The term “pain points” in sales and marketing is a helpful shorthand for referring to customers’ highest-priority needs. Bringing the conversation back to pain points helps improve the relevance of product marketing materials and even provides a rationale for new features and services.
Still, it’s a rather grim term if you dig under the surface of the metaphor just a little bit. There’s an implied worldview of people struggling and suffering to accomplish important ends.
I especially appreciate working on thought leadership because it doesn’t come with this presumption of pain. Thought leadership builds trust, shares points of view, challenges and increases audience perceptions of a topic or issue, and provides a space for thought leaders to articulate their area of focus.
When done well, thought leadership is a joyful communication of ideas that the thought leader cares about. It operates in the domain of passion, not pain. I often harp on the emotional dimensions of thought leadership for that very reason.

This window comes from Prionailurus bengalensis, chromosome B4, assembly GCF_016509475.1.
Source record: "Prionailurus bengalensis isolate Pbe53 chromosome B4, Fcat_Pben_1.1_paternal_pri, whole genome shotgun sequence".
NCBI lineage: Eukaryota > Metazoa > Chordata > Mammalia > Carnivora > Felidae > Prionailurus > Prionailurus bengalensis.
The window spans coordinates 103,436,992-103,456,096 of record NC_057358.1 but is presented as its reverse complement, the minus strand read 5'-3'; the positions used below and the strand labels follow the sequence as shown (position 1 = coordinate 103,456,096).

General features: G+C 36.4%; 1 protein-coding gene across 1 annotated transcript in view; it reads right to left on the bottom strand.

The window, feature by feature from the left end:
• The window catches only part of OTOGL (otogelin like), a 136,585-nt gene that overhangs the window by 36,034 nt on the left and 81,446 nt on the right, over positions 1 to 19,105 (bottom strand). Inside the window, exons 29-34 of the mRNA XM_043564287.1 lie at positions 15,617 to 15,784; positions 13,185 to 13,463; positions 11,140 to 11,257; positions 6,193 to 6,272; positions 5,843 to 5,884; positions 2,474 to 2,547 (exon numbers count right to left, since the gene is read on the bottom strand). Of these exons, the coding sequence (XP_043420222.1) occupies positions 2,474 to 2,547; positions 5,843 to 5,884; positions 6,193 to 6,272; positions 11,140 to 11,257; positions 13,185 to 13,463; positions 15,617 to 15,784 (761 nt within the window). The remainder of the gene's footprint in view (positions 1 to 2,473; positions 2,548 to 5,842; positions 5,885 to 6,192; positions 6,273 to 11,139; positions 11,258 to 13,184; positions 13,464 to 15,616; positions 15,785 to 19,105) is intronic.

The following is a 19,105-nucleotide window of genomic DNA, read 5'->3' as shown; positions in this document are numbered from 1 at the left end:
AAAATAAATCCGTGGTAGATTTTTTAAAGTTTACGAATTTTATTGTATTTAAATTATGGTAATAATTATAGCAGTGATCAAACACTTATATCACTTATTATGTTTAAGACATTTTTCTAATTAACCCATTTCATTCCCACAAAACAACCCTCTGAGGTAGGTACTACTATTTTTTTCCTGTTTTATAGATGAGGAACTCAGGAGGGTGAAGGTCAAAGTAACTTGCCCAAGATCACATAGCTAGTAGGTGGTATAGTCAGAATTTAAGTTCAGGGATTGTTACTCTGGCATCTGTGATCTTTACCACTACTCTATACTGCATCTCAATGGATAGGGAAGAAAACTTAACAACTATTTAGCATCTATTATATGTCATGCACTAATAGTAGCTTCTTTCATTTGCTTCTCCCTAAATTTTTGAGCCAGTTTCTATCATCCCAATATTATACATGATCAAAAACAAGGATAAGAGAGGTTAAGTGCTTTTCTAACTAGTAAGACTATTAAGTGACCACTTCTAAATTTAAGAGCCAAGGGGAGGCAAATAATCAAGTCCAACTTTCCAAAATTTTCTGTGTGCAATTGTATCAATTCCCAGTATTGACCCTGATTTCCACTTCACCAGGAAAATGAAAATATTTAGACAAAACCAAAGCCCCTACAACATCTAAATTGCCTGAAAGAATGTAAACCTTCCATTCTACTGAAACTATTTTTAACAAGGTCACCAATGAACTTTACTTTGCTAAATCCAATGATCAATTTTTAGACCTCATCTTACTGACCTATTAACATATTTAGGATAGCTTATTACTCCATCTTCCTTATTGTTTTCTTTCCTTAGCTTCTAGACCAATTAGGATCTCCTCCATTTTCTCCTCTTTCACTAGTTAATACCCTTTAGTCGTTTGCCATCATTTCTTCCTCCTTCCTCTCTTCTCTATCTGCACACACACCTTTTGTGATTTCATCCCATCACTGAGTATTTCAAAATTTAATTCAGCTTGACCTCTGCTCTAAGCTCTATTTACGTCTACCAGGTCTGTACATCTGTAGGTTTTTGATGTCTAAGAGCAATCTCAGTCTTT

On one level, yes, thought leadership certainly does provide an answer to a marketing pain point—the difficulty of building trust and sustaining a dialogue with prospects and customers, the challenges of cutting through the noise and chatter of so many messages.
On another level, a level that I feel passionate about, thought leadership lifts up the voices of people who are helping advance pieces of their industry area rather than focusing on customer pain points. It puts advocacy and passion out into the world by helping thought leaders disseminate ideas that bring improvement to the world, with tools, skills, and channels to magnify their thinking.
While product marketing still plays a vital role in a company’s overall marketing strategy, thought leadership infuses it with a different energy, imbuing it not with pain but with passion.